Construction continues to progress at Essex Crossing, the roughly 1.9 million-square-foot mixed-use development planned to stretch several blocks on Manhattan’s Lower East Side. The site, also known as the Seward Park Urban Renewal Area, sat abandoned since 1967 until the city sold the nine sites to developers in 2013. While construction of the first phase of the massive project, which includes sites one, two, five and six, is underway, Curbed has acquired renderings for the development’s second phase, sites three and four. The third and fourth sites will be designed by CetraRuddy and Handel Architects, respectively, and feature residential, retail, office and outdoor space.
Rendering of 200 Amsterdam Avenue via SJP Properties
The Department of Buildings gave developers on Tuesday the go-ahead to construct a 668-foot residential tower on the Upper West Side. In a partnership between SJP Properties and Mitsui Fudosan America, the project at 200 Amsterdam Avenue will be the neighborhood’s tallest tower, surpassing the current title-holder, Trump International, by more than 80 feet. As Crain’s reported, construction was stalled after opponents argued the project did not follow required open space regulations and the buildings department shut down the site in July until the issue was resolved.
Rendering of 45 Broad Street found on-site, via CityRealty
The Financial District’s second supertall located just one block south of the New York Stock Exchange is getting ready for construction. The tower, found at 45 Broad Street, will reach 1,115 feet, feature 66 floors and include about 200 condominiums. As CityRealty discovered, new on-site renderings show a slender structure with an Art Deco style and pointed Gothic architecture. Designed by CetraRuddy, the tower will be the second tallest tower in Downtown Manhattan after 1 WTC, and the architecture firm’s tallest tower yet.
CetraRuddy proposes sustainable designs for first office building along the Village’s ‘Silicon Alley’, Thu, July 27, 2017
An “oversized Silicon Alley” is what some are calling Mayor de Blasio’s plan to transform Union Square and its southern stretches into the city’s next tech hub. The main component so far is the massive Union Square Tech Hub proposed to replace the P.C. Richard & Son building on East 14th Street, but Councilwoman Rosie Mendez and the Greenwich Village Society for Historic Preservation are advocating that, in exchange for the building, the city rezone the surrounding blocks to prevent an influx of out-of-scale development. Despite their oppositions, CetraRuddy has revealed on their site two environmentally friendly proposals for the site at 799 Broadway, the former home of the St. Denis Hotel at the southwest corner of East 11th Street. Spotted by CityRealty, the 240-foot, 17-story office building would be the first catering to the Mayor’s tech dreams, though the renderings are merely conceptual at this point.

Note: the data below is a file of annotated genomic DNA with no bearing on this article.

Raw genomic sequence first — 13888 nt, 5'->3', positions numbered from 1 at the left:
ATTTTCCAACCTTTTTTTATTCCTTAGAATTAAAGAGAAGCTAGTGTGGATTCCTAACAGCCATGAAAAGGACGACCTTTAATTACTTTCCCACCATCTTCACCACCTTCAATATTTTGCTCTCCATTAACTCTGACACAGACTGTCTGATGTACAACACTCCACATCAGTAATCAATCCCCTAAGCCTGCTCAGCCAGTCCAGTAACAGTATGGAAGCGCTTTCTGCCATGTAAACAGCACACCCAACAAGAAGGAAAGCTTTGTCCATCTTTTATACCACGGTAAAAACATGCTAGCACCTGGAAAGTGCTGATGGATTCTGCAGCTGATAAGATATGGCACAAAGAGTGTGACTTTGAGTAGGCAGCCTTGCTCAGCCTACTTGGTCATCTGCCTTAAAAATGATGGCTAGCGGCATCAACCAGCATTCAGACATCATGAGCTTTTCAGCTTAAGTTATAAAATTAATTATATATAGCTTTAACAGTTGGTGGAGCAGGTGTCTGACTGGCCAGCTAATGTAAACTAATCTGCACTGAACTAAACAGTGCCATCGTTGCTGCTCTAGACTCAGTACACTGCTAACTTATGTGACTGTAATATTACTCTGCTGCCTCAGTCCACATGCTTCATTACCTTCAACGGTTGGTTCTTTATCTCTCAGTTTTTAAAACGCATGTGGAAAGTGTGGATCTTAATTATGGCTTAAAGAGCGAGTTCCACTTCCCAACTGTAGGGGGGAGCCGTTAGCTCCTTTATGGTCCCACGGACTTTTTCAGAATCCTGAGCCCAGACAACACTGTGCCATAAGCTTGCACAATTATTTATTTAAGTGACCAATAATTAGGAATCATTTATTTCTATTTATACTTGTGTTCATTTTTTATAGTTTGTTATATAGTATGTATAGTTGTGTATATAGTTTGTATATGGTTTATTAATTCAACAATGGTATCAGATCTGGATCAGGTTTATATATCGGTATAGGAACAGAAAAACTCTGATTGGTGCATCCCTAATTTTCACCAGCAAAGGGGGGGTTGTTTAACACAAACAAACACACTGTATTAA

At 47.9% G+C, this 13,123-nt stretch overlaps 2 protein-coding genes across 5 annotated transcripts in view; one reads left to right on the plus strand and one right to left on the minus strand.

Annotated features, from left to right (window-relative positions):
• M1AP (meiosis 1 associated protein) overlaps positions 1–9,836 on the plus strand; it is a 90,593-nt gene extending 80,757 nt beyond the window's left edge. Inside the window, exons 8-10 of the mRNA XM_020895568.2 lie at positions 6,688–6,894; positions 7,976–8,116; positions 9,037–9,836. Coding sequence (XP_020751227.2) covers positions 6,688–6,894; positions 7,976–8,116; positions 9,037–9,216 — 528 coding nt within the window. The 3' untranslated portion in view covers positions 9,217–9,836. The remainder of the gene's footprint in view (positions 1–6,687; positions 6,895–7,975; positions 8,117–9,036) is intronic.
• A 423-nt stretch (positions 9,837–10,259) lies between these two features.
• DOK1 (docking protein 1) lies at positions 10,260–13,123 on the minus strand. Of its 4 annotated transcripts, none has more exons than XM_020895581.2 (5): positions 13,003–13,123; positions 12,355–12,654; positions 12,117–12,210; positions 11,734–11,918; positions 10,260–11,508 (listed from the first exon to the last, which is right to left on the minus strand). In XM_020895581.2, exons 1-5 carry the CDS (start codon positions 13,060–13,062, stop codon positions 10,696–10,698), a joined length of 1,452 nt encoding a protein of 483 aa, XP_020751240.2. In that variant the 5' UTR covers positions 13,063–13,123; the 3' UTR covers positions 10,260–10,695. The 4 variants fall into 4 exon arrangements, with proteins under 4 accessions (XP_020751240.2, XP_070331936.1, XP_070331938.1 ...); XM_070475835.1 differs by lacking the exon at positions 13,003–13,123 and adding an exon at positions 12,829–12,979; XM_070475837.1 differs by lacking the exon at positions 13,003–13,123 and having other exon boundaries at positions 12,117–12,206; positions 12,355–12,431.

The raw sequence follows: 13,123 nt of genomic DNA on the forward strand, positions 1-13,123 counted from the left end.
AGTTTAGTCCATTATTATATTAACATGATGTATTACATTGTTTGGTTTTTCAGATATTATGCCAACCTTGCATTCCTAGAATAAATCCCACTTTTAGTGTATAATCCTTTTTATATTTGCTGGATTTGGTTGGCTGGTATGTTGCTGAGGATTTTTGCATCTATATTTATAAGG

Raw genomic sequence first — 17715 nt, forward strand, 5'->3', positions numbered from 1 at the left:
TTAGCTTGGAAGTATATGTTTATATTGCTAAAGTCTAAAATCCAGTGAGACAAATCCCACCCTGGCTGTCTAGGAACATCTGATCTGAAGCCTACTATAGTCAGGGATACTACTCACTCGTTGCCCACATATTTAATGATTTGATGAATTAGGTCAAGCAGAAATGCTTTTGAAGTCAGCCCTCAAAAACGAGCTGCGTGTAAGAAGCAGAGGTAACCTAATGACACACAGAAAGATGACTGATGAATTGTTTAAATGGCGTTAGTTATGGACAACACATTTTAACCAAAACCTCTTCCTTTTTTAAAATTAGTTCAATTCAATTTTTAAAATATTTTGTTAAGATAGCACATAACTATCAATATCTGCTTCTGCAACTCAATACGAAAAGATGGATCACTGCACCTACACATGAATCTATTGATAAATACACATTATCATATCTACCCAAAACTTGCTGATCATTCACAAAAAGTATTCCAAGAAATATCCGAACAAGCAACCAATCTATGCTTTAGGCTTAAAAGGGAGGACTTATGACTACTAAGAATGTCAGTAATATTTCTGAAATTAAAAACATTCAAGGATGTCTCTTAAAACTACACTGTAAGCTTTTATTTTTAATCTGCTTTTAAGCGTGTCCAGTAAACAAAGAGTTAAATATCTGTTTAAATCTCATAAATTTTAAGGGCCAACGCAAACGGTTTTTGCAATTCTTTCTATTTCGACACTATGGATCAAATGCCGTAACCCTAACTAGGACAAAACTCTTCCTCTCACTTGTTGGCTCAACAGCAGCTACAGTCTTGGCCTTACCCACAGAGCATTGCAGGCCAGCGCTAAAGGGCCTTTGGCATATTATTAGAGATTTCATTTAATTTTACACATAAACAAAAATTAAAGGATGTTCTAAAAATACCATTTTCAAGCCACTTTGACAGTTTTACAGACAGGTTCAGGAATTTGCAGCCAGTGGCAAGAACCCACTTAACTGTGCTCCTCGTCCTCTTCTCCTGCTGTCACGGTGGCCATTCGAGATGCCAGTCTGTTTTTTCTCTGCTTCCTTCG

As more and more people move to the Big Apple, the city is running out of room to house all of them. According to Mark Ginsberg of Curtis & Ginsberg Architects, even if the city were developed to the maximum capacity legally allowed, this would still only be enough room to house 9.5 million New Yorkers. Building up every square foot that has been zoned for development is impossible and the city’s population is projected to pass 9 million by 2040. At a real estate conference hosted by Crain’s last week architects from five different firms laid out their plan to serve the city’s swelling population and each focused on a specific borough.
Back in September, the developer Joseph Chetrit filed plans to build a 48-floor mixed-use tower with 421 hotel rooms and 135 residential units in the Hudson Yards neighborhood. Now, the wait is over as renderings of Chetrit Group’s proposed tower at 541-545 West 37th Street have officially been revealed. As CityRealty learned, CetraRuddy Architecture is designing the high-tech skyscraper, which is expected to rise 622 feet and overlook the future Hudson Boulevard Park. The building will span 621,000 square feet and include exhibition, retail, hotel and residential spaces.
Photo: DBOX for Macklowe Properties
Harry Macklowe, the P.T. Barnum of developers and never one to miss a chance to nibble the tallest branches, has found an 18-foot fiberglass giraffe (plus elephants and rhinos) to do just that. And not to be outdone by the live giraffe used in marketing a Rem Koolhaas (the P.T. Barnum of starchitects, if you will) building outside Paris (Or by Richard Pandiscio’s now-retired beaver) Macklowe has decided that an entire life-sized safari of zoo animals is just the thing to remind people that the vast terraces at his new glass-walled condo at 200 East 59th Street with a “Miami Beach look” are big enough to house an entire circus, the Wall Street Journal reports. Macklowe said the idea was born in a staff meeting where said terraces were touted, and that the critters were sourced in Southampton, NY.